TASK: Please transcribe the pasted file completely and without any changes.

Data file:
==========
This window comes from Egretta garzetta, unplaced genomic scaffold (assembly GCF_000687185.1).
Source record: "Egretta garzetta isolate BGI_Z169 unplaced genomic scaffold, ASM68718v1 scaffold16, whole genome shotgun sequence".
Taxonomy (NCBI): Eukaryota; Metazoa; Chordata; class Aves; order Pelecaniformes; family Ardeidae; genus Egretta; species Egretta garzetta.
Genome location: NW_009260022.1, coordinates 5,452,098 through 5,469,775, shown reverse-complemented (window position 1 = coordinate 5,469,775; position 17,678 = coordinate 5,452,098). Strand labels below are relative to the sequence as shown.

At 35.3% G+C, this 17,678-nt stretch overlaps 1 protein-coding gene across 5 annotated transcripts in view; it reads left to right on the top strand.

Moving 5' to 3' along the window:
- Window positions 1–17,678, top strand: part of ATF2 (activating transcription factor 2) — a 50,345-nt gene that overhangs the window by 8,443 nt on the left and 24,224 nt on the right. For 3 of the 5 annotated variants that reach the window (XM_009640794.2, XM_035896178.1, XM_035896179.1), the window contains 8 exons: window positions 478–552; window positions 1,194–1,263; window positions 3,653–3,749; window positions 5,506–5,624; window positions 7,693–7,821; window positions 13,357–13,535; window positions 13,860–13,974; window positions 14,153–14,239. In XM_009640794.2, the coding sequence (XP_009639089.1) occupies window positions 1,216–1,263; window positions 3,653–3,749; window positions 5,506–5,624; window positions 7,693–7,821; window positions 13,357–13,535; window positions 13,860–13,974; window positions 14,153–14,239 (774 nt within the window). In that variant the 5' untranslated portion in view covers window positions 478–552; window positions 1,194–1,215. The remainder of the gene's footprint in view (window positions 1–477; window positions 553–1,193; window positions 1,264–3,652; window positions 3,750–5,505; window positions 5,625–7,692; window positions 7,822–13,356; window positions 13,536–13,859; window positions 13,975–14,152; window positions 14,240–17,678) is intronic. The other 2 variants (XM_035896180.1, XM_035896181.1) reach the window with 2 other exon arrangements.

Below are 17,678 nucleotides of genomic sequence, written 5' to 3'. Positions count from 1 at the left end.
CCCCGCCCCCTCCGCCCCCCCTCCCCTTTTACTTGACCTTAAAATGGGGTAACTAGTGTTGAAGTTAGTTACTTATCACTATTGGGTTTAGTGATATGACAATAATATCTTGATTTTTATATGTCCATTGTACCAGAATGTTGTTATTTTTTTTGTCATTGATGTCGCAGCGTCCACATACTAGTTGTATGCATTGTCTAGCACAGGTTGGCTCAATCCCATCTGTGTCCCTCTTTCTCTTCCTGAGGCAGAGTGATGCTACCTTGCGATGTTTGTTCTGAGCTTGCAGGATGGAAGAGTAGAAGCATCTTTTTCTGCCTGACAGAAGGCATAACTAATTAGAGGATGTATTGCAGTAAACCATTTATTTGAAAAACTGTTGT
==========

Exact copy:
This window comes from Egretta garzetta, unplaced genomic scaffold (assembly GCF_000687185.1).
Source record: "Egretta garzetta isolate BGI_Z169 unplaced genomic scaffold, ASM68718v1 scaffold16, whole genome shotgun sequence".
Taxonomy (NCBI): Eukaryota; Metazoa; Chordata; class Aves; order Pelecaniformes; family Ardeidae; genus Egretta; species Egretta garzetta.
Genome location: NW_009260022.1, coordinates 5,452,098 through 5,469,775, shown reverse-complemented (window position 1 = coordinate 5,469,775; position 17,678 = coordinate 5,452,098). Strand labels below are relative to the sequence as shown.

At 35.3% G+C, this 17,678-nt stretch overlaps 1 protein-coding gene across 5 annotated transcripts in view; it reads left to right on the top strand.

Moving 5' to 3' along the window:
- Window positions 1–17,678, top strand: part of ATF2 (activating transcription factor 2) — a 50,345-nt gene that overhangs the window by 8,443 nt on the left and 24,224 nt on the right. For 3 of the 5 annotated variants that reach the window (XM_009640794.2, XM_035896178.1, XM_035896179.1), the window contains 8 exons: window positions 478–552; window positions 1,194–1,263; window positions 3,653–3,749; window positions 5,506–5,624; window positions 7,693–7,821; window positions 13,357–13,535; window positions 13,860–13,974; window positions 14,153–14,239. In XM_009640794.2, the coding sequence (XP_009639089.1) occupies window positions 1,216–1,263; window positions 3,653–3,749; window positions 5,506–5,624; window positions 7,693–7,821; window positions 13,357–13,535; window positions 13,860–13,974; window positions 14,153–14,239 (774 nt within the window). In that variant the 5' untranslated portion in view covers window positions 478–552; window positions 1,194–1,215. The remainder of the gene's footprint in view (window positions 1–477; window positions 553–1,193; window positions 1,264–3,652; window positions 3,750–5,505; window positions 5,625–7,692; window positions 7,822–13,356; window positions 13,536–13,859; window positions 13,975–14,152; window positions 14,240–17,678) is intronic. The other 2 variants (XM_035896180.1, XM_035896181.1) reach the window with 2 other exon arrangements.

Below are 17,678 nucleotides of genomic sequence, written 5' to 3'. Positions count from 1 at the left end.
CCCCGCCCCCTCCGCCCCCCCTCCCCTTTTACTTGACCTTAAAATGGGGTAACTAGTGTTGAAGTTAGTTACTTATCACTATTGGGTTTAGTGATATGACAATAATATCTTGATTTTTATATGTCCATTGTACCAGAATGTTGTTATTTTTTTTGTCATTGATGTCGCAGCGTCCACATACTAGTTGTATGCATTGTCTAGCACAGGTTGGCTCAATCCCATCTGTGTCCCTCTTTCTCTTCCTGAGGCAGAGTGATGCTACCTTGCGATGTTTGTTCTGAGCTTGCAGGATGGAAGAGTAGAAGCATCTTTTTCTGCCTGACAGAAGGCATAACTAATTAGAGGATGTATTGCAGTAAACCATTTATTTGAAAAACTGTTGT